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The Pentecost Sermon

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Sherry and I missed the service last Sunday because we were visiting relatives in Galena, Illinois.  They have a very nice vacation home in the woods.  It was like a retreat, only with beer.

Here is last Sunday's scripture reading along with the sermon I was unable to give.

Acts 2:1-21

When the day of Pentecost had come, the disciples were all together in one place. And suddenly from heaven there came a sound like the rush of a violent wind, and it filled the entire house where they were sitting. Divided tongues, as of fire, appeared among them, and a tongue rested on each of them. All of them were filled with the Holy Spirit and began to speak in other languages, as the Spirit gave them ability.
Now there were devout Jews from every nation under heaven living in Jerusalem. And at this sound the crowd gathered and was bewildered, because each one heard them speaking in the native language of each. Amazed and astonished, they asked, "Are not all these who are speaking Galileans? And how is it that we hear, each of us, in our own native language? Parthians, Medes, Elamites, and residents of Mesopotamia, Judea and Cappadocia, Pontus and Asia, Phrygia and Pamphylia, Egypt and the parts of Libya belonging to Cyrene, and visitors from Rome, both Jews and proselytes, Cretans and Arabs-- in our own languages we hear them speaking about God's deeds of power." All were amazed and perplexed, saying to one another, "What does this mean?" But others sneered and said, "They are filled with new wine."
But Peter, standing with the eleven, raised his voice and addressed them, "Men of Judea and all who live in Jerusalem, let this be known to you, and listen to what I say. Indeed, these are not drunk, as you suppose, for it is only nine o'clock in the morning. No, this is what was spoken through the prophet Joel:
`In the last days it will be, God declares,
that I will pour out my Spirit upon all flesh,
and your sons and your daughters shall prophesy,
and your young men shall see visions,
and your old men shall dream dreams.
Even upon my slaves, both men and women,
in those days I will pour out my Spirit;
and they shall prophesy.
And I will show portents in the heaven above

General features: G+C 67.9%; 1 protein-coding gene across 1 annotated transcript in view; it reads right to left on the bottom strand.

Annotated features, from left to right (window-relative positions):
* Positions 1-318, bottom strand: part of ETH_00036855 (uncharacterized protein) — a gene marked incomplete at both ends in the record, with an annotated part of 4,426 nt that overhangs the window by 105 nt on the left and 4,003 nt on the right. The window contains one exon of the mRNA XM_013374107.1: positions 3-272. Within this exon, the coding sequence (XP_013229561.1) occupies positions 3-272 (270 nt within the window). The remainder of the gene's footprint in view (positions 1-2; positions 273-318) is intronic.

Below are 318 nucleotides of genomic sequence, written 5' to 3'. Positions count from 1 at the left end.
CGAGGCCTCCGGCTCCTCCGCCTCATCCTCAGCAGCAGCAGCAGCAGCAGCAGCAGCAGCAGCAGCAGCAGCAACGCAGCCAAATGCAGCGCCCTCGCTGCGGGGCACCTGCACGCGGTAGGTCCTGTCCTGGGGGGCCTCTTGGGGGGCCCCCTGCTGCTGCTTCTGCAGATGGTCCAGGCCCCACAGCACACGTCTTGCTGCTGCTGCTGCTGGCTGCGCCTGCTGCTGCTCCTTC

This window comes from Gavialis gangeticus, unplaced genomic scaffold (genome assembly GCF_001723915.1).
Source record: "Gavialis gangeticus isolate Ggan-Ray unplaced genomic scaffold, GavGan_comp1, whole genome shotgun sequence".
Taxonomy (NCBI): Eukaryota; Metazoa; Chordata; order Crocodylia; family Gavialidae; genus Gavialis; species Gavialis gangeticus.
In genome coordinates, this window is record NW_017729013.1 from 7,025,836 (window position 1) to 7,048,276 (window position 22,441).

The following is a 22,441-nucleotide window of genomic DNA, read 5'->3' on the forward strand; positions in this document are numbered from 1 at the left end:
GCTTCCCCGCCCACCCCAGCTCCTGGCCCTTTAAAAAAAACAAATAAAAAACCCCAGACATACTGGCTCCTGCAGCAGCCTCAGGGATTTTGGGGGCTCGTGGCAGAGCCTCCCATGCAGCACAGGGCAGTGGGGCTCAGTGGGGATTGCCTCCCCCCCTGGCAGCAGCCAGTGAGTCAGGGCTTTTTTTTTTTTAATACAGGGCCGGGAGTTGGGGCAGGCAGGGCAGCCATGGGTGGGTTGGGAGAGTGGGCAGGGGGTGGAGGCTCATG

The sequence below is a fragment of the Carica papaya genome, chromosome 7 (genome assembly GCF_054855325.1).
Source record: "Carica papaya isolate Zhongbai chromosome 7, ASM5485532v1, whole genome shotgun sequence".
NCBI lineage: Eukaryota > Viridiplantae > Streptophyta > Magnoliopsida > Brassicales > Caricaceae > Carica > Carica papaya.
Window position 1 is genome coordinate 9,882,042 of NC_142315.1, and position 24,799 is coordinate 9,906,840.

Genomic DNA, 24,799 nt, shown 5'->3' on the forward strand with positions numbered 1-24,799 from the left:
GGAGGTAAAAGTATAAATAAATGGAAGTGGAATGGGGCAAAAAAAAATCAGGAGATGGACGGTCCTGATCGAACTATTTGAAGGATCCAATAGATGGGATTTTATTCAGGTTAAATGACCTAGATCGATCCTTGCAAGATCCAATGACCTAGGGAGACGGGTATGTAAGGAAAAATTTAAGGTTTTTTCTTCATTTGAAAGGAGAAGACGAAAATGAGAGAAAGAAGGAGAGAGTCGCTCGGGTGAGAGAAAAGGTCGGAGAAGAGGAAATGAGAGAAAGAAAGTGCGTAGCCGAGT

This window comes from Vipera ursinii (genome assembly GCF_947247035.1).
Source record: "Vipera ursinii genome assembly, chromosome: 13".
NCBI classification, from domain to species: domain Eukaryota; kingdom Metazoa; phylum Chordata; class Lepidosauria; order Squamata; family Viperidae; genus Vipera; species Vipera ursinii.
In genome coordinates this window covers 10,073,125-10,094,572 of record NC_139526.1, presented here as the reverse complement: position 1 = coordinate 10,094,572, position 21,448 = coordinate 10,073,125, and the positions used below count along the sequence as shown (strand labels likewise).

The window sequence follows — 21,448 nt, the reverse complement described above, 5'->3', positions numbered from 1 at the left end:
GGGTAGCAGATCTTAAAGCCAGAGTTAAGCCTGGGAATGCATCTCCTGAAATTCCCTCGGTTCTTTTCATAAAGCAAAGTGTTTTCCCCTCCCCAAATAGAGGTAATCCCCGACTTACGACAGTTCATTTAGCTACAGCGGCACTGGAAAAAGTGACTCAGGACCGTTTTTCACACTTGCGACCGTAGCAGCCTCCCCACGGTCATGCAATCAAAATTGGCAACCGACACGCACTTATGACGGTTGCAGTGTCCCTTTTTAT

and signs on the earth below, blood, and fire, and smoky mist.
The sun shall be turned to darkness
and the moon to blood,
before the coming of the Lord's great and glorious day.
Then everyone who calls on the name of the Lord shall be saved.' "
The Sermon


We had a very interesting discussion last Tuesday at bible study. What was going on at Pentecost? Were the disciples really speaking in different languages? Did all of this really physically happen. Did tongues of fire actually rest on each of them and was it the Holy Spirit?

I wish there was a time machine. I would definitely dial it back to this event and observe what took place. I have my own theory. I believe the Holy Spirit did descend upon the apostles and I believe they were able to speak in the tongues of a diverse group of those who were listening. It would have been miraculous and I do believe in miracles.

The question for me is why has this story been passed down for two thousand years? Is it to chalk up one more miracle for the community of believers in order to re-affirm their belief in Christianity. I don't think so. I believe there is a very important message woven within this story.

In the ancient Jewish tradition stories such as these were used to teach a lesson. It was not the accuracy of the retelling that was so important. It was all about the message. The challenge for us today, two thousand years after all of this happened, is to dig deeply into the story of Pentecost and try and find the message that speaks to us.

I believe I know what it is telling me. I am to go out and spread Christ's message to those who for whatever reason have not heard. The Holy Spirit is telling me that some will hear and understand what I am saying. Others will hear but pass off what I am saying as just so much unintelligible non-sense. I might as well be speaking in a foreign tongue to them.

The story of Pentecost is telling me not to be discouraged when that happens but take joy in reaching those who are willing to hear.

There are lots of ways to communicate. When I was a school teacher I taught a class on social skills and I would tell my students that 85% of communication is non-verbal. That applies to us as Christians as well. Actions speak louder than words. Practicing our Christianity in our everyday lives not only with what we say but what we do speaks volumes about us and sends a message to everyone we meet.

We are the hands and feet of Jesus Christ of this earth and I believe the prayer of St. Francis describes what we are called to do.
Lord make us instruments of your peace.
Where there is hatred, let us sow love; where there is injury, pardon; where there is discord, union; where there is doubt, faith; where there is despair, hope; where there is darkness, light; where there is sadness, joy.

Grant that we may not so much seek to be consoled as to console; to be understood as to understand; to be loved as to love.

For it is in giving that we receive; it is in pardoning that we are pardoned; and it is in dying that we are born to eternal life. Amen

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